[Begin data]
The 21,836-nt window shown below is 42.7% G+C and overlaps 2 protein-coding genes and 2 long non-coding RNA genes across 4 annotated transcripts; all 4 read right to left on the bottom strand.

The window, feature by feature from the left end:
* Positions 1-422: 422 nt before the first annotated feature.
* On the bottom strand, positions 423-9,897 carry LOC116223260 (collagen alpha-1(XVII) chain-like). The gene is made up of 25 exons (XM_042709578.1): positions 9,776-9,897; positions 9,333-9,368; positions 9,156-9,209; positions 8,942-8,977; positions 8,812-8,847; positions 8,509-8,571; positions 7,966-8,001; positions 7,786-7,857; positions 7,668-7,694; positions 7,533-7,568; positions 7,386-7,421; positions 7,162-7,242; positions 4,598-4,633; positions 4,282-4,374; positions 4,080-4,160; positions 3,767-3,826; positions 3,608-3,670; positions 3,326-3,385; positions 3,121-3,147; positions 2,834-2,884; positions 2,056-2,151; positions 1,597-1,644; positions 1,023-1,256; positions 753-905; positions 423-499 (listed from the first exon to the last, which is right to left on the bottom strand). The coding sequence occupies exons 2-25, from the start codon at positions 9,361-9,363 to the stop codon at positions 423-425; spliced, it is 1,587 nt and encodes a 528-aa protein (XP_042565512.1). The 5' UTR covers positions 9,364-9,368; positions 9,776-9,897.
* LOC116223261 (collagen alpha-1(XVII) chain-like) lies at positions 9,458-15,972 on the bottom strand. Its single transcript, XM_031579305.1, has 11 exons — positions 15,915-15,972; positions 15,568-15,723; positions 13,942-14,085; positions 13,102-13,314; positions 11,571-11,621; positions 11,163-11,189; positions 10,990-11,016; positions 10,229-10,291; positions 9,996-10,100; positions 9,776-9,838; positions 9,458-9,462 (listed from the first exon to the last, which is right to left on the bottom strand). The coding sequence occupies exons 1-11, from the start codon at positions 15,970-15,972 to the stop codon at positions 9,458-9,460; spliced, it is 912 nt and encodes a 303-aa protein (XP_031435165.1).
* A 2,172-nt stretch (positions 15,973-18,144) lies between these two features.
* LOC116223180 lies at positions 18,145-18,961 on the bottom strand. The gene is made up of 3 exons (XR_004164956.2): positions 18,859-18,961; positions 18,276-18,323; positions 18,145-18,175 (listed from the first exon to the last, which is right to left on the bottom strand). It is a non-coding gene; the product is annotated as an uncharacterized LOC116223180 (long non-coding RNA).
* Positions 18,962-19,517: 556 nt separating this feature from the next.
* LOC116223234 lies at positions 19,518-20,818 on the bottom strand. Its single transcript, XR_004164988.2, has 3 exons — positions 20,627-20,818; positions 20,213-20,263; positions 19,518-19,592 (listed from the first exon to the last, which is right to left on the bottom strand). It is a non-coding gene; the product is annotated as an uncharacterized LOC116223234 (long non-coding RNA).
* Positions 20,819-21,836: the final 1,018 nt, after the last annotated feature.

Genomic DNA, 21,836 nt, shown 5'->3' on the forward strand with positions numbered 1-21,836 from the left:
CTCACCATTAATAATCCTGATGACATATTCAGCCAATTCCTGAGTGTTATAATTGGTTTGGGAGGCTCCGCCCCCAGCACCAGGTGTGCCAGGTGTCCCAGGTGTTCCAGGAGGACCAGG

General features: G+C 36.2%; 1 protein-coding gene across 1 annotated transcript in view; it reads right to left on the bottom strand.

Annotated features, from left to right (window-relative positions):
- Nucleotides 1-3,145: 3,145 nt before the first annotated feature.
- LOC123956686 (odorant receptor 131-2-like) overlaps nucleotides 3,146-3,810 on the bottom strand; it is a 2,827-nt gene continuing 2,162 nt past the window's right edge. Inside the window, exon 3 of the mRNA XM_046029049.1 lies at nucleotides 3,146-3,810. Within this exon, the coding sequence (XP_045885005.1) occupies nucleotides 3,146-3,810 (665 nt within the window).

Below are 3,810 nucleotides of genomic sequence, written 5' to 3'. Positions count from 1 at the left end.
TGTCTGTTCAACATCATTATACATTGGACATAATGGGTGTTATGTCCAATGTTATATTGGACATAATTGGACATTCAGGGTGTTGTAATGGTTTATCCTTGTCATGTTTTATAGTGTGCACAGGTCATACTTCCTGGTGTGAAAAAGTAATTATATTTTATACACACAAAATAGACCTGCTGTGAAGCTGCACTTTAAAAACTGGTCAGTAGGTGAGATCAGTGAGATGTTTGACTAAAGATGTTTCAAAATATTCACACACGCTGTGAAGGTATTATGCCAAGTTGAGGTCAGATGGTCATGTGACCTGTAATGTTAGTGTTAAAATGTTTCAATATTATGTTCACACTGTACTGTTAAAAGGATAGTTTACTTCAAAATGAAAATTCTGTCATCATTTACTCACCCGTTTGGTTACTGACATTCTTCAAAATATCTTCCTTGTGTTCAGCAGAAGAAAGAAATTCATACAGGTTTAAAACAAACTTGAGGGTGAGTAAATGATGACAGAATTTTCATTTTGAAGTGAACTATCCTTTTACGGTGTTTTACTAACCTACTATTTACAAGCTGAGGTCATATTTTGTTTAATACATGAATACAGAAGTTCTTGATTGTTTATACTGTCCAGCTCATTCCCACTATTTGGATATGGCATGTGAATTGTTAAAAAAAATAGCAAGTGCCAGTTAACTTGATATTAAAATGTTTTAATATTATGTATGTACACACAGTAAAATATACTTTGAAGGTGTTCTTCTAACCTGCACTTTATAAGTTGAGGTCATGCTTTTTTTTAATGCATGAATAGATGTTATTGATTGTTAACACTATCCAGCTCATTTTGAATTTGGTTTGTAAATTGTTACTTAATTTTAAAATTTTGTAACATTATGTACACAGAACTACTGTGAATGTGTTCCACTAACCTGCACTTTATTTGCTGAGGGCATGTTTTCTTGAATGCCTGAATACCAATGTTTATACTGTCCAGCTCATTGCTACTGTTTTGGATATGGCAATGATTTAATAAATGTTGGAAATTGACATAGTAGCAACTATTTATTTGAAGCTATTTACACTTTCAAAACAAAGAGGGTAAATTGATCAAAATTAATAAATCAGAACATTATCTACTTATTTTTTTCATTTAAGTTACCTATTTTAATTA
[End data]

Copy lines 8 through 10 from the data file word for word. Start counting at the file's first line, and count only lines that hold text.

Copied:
* Positions 18,962-19,517: 556 nt separating this feature from the next.
* LOC116223234 lies at positions 19,518-20,818 on the bottom strand. Its single transcript, XR_004164988.2, has 3 exons — positions 20,627-20,818; positions 20,213-20,263; positions 19,518-19,592 (listed from the first exon to the last, which is right to left on the bottom strand). It is a non-coding gene; the product is annotated as an uncharacterized LOC116223234 (long non-coding RNA).
* Positions 20,819-21,836: the final 1,018 nt, after the last annotated feature.